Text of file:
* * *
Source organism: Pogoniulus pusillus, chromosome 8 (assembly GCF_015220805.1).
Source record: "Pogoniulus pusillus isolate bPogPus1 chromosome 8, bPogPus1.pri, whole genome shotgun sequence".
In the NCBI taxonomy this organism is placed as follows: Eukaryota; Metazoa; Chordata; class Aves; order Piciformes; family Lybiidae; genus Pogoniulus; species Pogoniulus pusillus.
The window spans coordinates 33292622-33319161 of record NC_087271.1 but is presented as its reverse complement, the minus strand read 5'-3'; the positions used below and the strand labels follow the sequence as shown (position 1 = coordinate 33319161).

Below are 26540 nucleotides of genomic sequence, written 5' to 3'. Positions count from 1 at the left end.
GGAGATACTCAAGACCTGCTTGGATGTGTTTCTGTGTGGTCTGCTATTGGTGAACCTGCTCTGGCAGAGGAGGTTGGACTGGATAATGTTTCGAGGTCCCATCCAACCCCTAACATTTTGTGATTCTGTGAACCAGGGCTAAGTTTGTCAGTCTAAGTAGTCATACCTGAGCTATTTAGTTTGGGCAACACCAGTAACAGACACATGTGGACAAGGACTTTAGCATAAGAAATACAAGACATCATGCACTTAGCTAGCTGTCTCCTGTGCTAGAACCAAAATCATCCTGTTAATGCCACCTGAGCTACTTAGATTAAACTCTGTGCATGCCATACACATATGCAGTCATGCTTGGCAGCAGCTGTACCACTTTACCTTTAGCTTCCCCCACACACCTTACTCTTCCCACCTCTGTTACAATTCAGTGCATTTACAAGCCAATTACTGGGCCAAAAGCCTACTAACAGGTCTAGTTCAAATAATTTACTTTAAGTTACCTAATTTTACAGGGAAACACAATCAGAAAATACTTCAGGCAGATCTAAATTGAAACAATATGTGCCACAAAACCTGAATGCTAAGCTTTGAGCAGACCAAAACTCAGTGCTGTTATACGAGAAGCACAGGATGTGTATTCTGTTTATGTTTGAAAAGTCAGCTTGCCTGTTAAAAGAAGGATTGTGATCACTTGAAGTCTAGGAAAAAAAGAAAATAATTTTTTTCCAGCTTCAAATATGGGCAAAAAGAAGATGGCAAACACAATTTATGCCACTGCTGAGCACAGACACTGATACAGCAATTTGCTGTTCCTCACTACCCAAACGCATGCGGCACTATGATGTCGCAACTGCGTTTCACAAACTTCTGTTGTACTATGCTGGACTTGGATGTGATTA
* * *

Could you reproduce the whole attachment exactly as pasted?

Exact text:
Source organism: Pogoniulus pusillus, chromosome 8 (assembly GCF_015220805.1).
Source record: "Pogoniulus pusillus isolate bPogPus1 chromosome 8, bPogPus1.pri, whole genome shotgun sequence".
In the NCBI taxonomy this organism is placed as follows: Eukaryota; Metazoa; Chordata; class Aves; order Piciformes; family Lybiidae; genus Pogoniulus; species Pogoniulus pusillus.
The window spans coordinates 33292622-33319161 of record NC_087271.1 but is presented as its reverse complement, the minus strand read 5'-3'; the positions used below and the strand labels follow the sequence as shown (position 1 = coordinate 33319161).

Below are 26540 nucleotides of genomic sequence, written 5' to 3'. Positions count from 1 at the left end.
GGAGATACTCAAGACCTGCTTGGATGTGTTTCTGTGTGGTCTGCTATTGGTGAACCTGCTCTGGCAGAGGAGGTTGGACTGGATAATGTTTCGAGGTCCCATCCAACCCCTAACATTTTGTGATTCTGTGAACCAGGGCTAAGTTTGTCAGTCTAAGTAGTCATACCTGAGCTATTTAGTTTGGGCAACACCAGTAACAGACACATGTGGACAAGGACTTTAGCATAAGAAATACAAGACATCATGCACTTAGCTAGCTGTCTCCTGTGCTAGAACCAAAATCATCCTGTTAATGCCACCTGAGCTACTTAGATTAAACTCTGTGCATGCCATACACATATGCAGTCATGCTTGGCAGCAGCTGTACCACTTTACCTTTAGCTTCCCCCACACACCTTACTCTTCCCACCTCTGTTACAATTCAGTGCATTTACAAGCCAATTACTGGGCCAAAAGCCTACTAACAGGTCTAGTTCAAATAATTTACTTTAAGTTACCTAATTTTACAGGGAAACACAATCAGAAAATACTTCAGGCAGATCTAAATTGAAACAATATGTGCCACAAAACCTGAATGCTAAGCTTTGAGCAGACCAAAACTCAGTGCTGTTATACGAGAAGCACAGGATGTGTATTCTGTTTATGTTTGAAAAGTCAGCTTGCCTGTTAAAAGAAGGATTGTGATCACTTGAAGTCTAGGAAAAAAAGAAAATAATTTTTTTCCAGCTTCAAATATGGGCAAAAAGAAGATGGCAAACACAATTTATGCCACTGCTGAGCACAGACACTGATACAGCAATTTGCTGTTCCTCACTACCCAAACGCATGCGGCACTATGATGTCGCAACTGCGTTTCACAAACTTCTGTTGTACTATGCTGGACTTGGATGTGATTA